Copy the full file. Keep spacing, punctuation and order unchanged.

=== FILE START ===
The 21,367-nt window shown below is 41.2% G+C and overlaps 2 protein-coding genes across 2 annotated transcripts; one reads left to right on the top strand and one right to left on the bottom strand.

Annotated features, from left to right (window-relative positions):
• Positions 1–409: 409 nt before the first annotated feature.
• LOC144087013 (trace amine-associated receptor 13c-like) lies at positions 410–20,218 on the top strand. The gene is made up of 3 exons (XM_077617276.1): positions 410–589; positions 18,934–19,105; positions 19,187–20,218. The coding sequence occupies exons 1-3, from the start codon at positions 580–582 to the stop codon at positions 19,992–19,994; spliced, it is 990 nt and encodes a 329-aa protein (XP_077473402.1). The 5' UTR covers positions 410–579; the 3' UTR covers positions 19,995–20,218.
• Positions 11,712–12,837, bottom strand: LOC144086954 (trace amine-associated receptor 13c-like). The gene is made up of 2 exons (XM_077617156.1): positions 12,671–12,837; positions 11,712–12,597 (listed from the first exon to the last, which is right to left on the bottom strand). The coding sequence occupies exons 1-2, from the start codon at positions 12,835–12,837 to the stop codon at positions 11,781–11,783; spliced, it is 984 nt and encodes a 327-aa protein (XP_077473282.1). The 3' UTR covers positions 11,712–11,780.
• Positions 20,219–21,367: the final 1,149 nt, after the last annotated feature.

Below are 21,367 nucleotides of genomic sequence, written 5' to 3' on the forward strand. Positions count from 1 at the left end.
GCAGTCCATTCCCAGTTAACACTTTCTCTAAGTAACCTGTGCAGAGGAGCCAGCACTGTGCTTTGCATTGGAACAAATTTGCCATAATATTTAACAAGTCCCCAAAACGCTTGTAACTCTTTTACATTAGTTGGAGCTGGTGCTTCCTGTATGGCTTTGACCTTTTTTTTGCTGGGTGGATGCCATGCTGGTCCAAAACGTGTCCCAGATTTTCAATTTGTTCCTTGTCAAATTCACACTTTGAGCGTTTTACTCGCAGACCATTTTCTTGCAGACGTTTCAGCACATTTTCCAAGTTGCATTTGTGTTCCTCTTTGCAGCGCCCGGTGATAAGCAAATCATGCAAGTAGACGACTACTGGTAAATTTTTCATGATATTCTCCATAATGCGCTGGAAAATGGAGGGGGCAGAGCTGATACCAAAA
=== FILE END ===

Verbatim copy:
The 21,367-nt window shown below is 41.2% G+C and overlaps 2 protein-coding genes across 2 annotated transcripts; one reads left to right on the top strand and one right to left on the bottom strand.

Annotated features, from left to right (window-relative positions):
• Positions 1–409: 409 nt before the first annotated feature.
• LOC144087013 (trace amine-associated receptor 13c-like) lies at positions 410–20,218 on the top strand. The gene is made up of 3 exons (XM_077617276.1): positions 410–589; positions 18,934–19,105; positions 19,187–20,218. The coding sequence occupies exons 1-3, from the start codon at positions 580–582 to the stop codon at positions 19,992–19,994; spliced, it is 990 nt and encodes a 329-aa protein (XP_077473402.1). The 5' UTR covers positions 410–579; the 3' UTR covers positions 19,995–20,218.
• Positions 11,712–12,837, bottom strand: LOC144086954 (trace amine-associated receptor 13c-like). The gene is made up of 2 exons (XM_077617156.1): positions 12,671–12,837; positions 11,712–12,597 (listed from the first exon to the last, which is right to left on the bottom strand). The coding sequence occupies exons 1-2, from the start codon at positions 12,835–12,837 to the stop codon at positions 11,781–11,783; spliced, it is 984 nt and encodes a 327-aa protein (XP_077473282.1). The 3' UTR covers positions 11,712–11,780.
• Positions 20,219–21,367: the final 1,149 nt, after the last annotated feature.

Below are 21,367 nucleotides of genomic sequence, written 5' to 3' on the forward strand. Positions count from 1 at the left end.
GCAGTCCATTCCCAGTTAACACTTTCTCTAAGTAACCTGTGCAGAGGAGCCAGCACTGTGCTTTGCATTGGAACAAATTTGCCATAATATTTAACAAGTCCCCAAAACGCTTGTAACTCTTTTACATTAGTTGGAGCTGGTGCTTCCTGTATGGCTTTGACCTTTTTTTTGCTGGGTGGATGCCATGCTGGTCCAAAACGTGTCCCAGATTTTCAATTTGTTCCTTGTCAAATTCACACTTTGAGCGTTTTACTCGCAGACCATTTTCTTGCAGACGTTTCAGCACATTTTCCAAGTTGCATTTGTGTTCCTCTTTGCAGCGCCCGGTGATAAGCAAATCATGCAAGTAGACGACTACTGGTAAATTTTTCATGATATTCTCCATAATGCGCTGGAAAATGGAGGGGGCAGAGCTGATACCAAAA